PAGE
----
What Country, University, or Research Institute, Performed the Best on Covid-19 During the First Wave of the Pandemic?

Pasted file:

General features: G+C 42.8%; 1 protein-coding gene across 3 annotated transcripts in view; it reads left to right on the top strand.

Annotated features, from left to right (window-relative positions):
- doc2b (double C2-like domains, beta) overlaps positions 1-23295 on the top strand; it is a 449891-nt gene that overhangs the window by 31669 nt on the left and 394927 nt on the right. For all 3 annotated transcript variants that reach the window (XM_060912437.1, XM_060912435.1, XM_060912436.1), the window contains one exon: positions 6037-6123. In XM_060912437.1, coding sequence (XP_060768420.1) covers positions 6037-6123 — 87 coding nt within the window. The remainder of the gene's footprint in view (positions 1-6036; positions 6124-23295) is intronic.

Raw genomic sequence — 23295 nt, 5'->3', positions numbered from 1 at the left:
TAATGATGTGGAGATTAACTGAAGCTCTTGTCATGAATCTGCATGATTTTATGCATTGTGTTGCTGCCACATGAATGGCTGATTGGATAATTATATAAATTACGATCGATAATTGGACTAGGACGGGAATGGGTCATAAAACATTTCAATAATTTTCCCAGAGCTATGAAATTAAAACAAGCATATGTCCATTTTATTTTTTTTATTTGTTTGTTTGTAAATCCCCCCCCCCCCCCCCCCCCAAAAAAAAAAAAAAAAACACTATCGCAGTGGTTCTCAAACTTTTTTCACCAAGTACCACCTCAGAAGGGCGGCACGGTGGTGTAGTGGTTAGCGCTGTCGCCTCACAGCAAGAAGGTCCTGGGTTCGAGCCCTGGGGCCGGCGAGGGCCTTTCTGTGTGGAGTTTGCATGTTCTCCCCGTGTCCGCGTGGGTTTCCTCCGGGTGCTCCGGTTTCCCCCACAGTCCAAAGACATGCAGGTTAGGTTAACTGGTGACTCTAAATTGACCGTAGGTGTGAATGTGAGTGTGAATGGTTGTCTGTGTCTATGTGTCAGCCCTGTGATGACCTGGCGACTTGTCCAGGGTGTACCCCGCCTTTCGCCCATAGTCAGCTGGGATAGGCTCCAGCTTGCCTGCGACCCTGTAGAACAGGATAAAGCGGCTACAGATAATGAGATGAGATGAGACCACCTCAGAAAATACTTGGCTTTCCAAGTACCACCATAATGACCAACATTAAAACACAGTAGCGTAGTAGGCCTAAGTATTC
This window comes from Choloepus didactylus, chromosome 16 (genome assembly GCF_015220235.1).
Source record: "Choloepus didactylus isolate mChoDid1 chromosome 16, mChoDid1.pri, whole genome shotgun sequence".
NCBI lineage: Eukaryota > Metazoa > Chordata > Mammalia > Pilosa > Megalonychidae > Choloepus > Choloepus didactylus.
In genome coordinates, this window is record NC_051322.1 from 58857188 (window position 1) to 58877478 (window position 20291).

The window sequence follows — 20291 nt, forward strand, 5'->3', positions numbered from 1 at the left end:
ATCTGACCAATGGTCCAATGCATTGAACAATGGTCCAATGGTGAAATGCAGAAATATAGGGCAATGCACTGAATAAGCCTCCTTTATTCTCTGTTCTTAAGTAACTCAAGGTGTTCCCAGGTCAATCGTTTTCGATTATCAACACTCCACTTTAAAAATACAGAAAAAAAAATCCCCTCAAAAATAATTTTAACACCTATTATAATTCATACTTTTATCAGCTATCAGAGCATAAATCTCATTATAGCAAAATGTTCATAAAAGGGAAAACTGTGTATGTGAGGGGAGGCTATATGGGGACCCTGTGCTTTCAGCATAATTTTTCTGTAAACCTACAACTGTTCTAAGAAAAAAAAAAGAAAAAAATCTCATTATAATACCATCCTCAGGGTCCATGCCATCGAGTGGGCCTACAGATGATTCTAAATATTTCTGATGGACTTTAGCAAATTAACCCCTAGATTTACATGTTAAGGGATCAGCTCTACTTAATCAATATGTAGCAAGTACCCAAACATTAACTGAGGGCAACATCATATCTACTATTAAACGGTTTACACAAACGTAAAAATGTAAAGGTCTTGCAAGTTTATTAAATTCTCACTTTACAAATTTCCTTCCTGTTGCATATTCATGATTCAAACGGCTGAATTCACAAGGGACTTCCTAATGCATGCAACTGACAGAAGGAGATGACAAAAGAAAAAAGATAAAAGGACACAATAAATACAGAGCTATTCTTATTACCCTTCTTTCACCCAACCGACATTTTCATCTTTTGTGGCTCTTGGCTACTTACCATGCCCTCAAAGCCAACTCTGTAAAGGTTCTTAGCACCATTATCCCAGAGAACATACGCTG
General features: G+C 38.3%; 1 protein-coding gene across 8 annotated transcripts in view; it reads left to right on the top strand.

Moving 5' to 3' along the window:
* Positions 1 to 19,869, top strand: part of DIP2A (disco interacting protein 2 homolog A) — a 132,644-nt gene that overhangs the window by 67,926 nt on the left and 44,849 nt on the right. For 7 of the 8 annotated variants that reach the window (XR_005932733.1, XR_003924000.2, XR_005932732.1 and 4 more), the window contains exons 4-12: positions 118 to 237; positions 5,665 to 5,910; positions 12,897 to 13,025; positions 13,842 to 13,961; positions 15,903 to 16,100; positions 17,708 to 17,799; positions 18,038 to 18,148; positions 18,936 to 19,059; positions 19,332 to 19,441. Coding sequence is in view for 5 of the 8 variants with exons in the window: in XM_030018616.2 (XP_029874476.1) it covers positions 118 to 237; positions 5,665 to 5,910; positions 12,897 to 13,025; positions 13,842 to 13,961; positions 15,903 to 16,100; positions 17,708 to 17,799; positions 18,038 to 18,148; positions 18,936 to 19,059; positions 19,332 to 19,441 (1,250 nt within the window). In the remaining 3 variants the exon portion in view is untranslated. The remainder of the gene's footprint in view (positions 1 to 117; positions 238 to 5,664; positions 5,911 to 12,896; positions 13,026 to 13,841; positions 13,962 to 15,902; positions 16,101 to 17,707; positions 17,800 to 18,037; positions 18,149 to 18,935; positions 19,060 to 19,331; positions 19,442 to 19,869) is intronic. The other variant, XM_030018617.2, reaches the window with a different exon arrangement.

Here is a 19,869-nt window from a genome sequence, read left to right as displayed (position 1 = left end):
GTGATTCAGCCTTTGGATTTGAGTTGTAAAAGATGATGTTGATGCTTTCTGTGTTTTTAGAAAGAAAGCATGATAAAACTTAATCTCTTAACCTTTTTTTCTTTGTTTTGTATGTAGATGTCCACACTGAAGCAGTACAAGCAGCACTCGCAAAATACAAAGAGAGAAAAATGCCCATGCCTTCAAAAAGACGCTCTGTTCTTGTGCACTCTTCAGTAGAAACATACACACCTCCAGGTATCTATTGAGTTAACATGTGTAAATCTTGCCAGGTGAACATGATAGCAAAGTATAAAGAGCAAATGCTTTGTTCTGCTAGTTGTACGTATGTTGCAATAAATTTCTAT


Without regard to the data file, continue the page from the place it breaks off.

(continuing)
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Abstract